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Reiki Reflections (blog post): Is that the time? The fallacy of ethernet clock accuracy

Discussion in 'trade discussion' started by TheFlash, Mar 7, 2023.

  1. TheFlash

    TheFlash Trade: Reiki Audio Limited

    The importance of clock accuracy to the sound quality of digital systems is well-established. Not only do all major manufacturers of DACs, streamers and upscalers extol the benefits of the high accuracy clocks they use, there is a strong market for standalone reclockers and master clocks for those seeking to improve on what might already be a fine sounding system up to the same level. Poor quality clocks in the post-streamer digital domain can introduce jitter (time distortion) which manifests as an often audible deterioration in sound quality. The relationship between clock accuracy and sound quality is not only logical in theory, it is strongly backed by empirical evidence shared enthusiastically among audiophiles.

    So why fallacy? Simply because ethernet clocks are a completely different beast from the clocks discussed above and, unlike those, there is no mechanism by which ethernet clock accuracy can impact sound quality. Such a bold statement (no I don’t mean the font) obviously needs unpacking…

    Ethernet is part of a complex set of protocols and standards established in the 1980’s and represented in the 7-layer model of the Open Systems Interconnection (OSI) model. Our focus on audio applications is the lowest 2 layers. The Data Link layer specifies how data is moved in “frames” and the OSI model incorporates error checking, data buffering etc in order to maximise the reliability of data exchange over huge distances. In plain language, the data transmitted via your router to your streamer will arrive, having been buffered if necessary, in bit-perfect order.

    Up to the streamer, any competent clock will minimise jitter but any jitter that does exist can have no impact on sound quality as your streamer extracts the audio files from the buffered data frames. At this point clock accuracy – the minimisation of jitter - does indeed become important - but not before.

    This raises the FAQ (Fiendish Anticipated Question): Why do so many manufacturers of ethernet devices enthuse about the accuracy of their clocks? There are several answers.

    Firstly, some manufacturers may not entirely understand the difference between the mechanisms at play up to and after the streamer.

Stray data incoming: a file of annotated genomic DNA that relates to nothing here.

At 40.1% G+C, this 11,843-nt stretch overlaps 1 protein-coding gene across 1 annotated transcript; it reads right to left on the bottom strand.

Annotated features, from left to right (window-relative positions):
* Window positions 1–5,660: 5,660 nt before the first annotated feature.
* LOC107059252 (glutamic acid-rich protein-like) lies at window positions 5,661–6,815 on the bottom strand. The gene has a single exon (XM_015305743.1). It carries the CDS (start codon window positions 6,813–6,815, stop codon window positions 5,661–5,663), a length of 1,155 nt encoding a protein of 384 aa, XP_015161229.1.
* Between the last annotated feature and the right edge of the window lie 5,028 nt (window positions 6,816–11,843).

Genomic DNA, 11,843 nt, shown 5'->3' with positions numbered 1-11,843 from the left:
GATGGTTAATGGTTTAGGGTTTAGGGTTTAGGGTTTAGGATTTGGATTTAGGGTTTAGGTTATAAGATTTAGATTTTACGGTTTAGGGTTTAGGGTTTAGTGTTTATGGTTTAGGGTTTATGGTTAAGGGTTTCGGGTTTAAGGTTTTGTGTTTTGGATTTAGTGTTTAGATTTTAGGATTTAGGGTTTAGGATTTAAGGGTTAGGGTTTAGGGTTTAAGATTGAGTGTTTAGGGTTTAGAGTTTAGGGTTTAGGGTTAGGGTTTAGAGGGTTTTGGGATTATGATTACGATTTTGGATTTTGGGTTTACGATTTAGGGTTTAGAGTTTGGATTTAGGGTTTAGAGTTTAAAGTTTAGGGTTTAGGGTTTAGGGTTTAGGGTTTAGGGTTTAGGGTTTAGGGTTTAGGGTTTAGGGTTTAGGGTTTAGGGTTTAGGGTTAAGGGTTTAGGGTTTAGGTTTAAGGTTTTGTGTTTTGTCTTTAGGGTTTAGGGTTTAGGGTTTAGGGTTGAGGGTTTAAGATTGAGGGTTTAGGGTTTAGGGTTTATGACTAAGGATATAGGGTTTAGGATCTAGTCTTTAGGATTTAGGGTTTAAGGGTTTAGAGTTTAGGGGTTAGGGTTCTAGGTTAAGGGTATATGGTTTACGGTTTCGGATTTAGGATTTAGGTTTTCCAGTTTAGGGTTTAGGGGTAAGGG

Secondly, many manufacturers are responding to the demands of a customer base which also does not understand this difference. We’d venture that this is more about going with the grain of customer expectations and demand than cynically exploiting customer misunderstanding.

    Thirdly, in theory clock quality rather than accuracy may indeed affect sound quality eg. if a clock chip is particularly noisy (generates more RFI than another). We’re not sure we’ve ever seen evidence of comparative testing which suggests any inverse correlation between clock accuracy and clock noise, but include this for completeness.

    While many manufacturers of audio-targeted network switches sustain this misunderstanding for one or more of the above reasons, there are exceptions. Two of these follow (we’re sure there must be more) and they take different approaches:

    Company D makes some of the very best DACs in the world and their current range includes a DAC/streamer. They are on record in online discussions as dismissing the relevance of ethernet clock accuracy to sound quality while expounding the importance of clock accuracy in the digital (streamer onwards) domain. There is absolutely no conflict here, indeed it demonstrates a proper understanding of both domains and the relationship between them.

    Company I has built up in just a few years an impressive range of combined ripper/storage devices and streamers as well as a highly regarded audiophile network switch. They do include a high accuracy clock in the latter – after all, they have access to a ready supply of them from their digital devices – but they cleverly sidestep the issue of accuracy and sound quality with a reference to the superiority of internal over external clocks. We’re not sure many ethernet switches, whether audiophile or budget, use external clocks and if they did then any “precision losses” in the ethernet domain would not impact sound quality. This appears to be an understandable case of going with rather than against the grain.

    For the record, we seek to observe not pass judgement (perish the thought!). We hugely admire both companies for the qualities of their products and their continual innovation in the digital audio space.

    To conclude: we trust that these reflections not only give you food for thought but also make your network switch purchasing decision easier – and of course save you wasting time and money on ethernet clock “upgrades” which simply aren’t.

    Let’s close with another statement, this time from… er, let’s call them Company R: All Reiki Audio Superswitches employ an industry standard 25MHz clock which delivers the highest possible audio performance.
    flutteringwow likes this.

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